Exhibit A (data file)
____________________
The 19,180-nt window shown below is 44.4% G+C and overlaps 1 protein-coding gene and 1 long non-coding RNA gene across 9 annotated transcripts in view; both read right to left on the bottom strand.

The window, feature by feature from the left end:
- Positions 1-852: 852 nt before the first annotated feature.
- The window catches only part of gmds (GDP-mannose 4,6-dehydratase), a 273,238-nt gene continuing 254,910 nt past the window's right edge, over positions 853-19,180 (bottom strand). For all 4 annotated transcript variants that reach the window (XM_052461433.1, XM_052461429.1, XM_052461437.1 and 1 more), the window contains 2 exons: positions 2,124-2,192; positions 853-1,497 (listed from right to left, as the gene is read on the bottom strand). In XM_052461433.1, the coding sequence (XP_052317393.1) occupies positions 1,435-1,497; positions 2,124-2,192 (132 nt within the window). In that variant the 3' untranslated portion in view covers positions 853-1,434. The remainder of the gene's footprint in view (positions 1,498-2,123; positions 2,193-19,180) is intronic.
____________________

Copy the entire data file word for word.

The 19,180-nt window shown below is 44.4% G+C and overlaps 1 protein-coding gene and 1 long non-coding RNA gene across 9 annotated transcripts in view; both read right to left on the bottom strand.

The window, feature by feature from the left end:
- Positions 1-852: 852 nt before the first annotated feature.
- The window catches only part of gmds (GDP-mannose 4,6-dehydratase), a 273,238-nt gene continuing 254,910 nt past the window's right edge, over positions 853-19,180 (bottom strand). For all 4 annotated transcript variants that reach the window (XM_052461433.1, XM_052461429.1, XM_052461437.1 and 1 more), the window contains 2 exons: positions 2,124-2,192; positions 853-1,497 (listed from right to left, as the gene is read on the bottom strand). In XM_052461433.1, the coding sequence (XP_052317393.1) occupies positions 1,435-1,497; positions 2,124-2,192 (132 nt within the window). In that variant the 3' untranslated portion in view covers positions 853-1,434. The remainder of the gene's footprint in view (positions 1,498-2,123; positions 2,193-19,180) is intronic.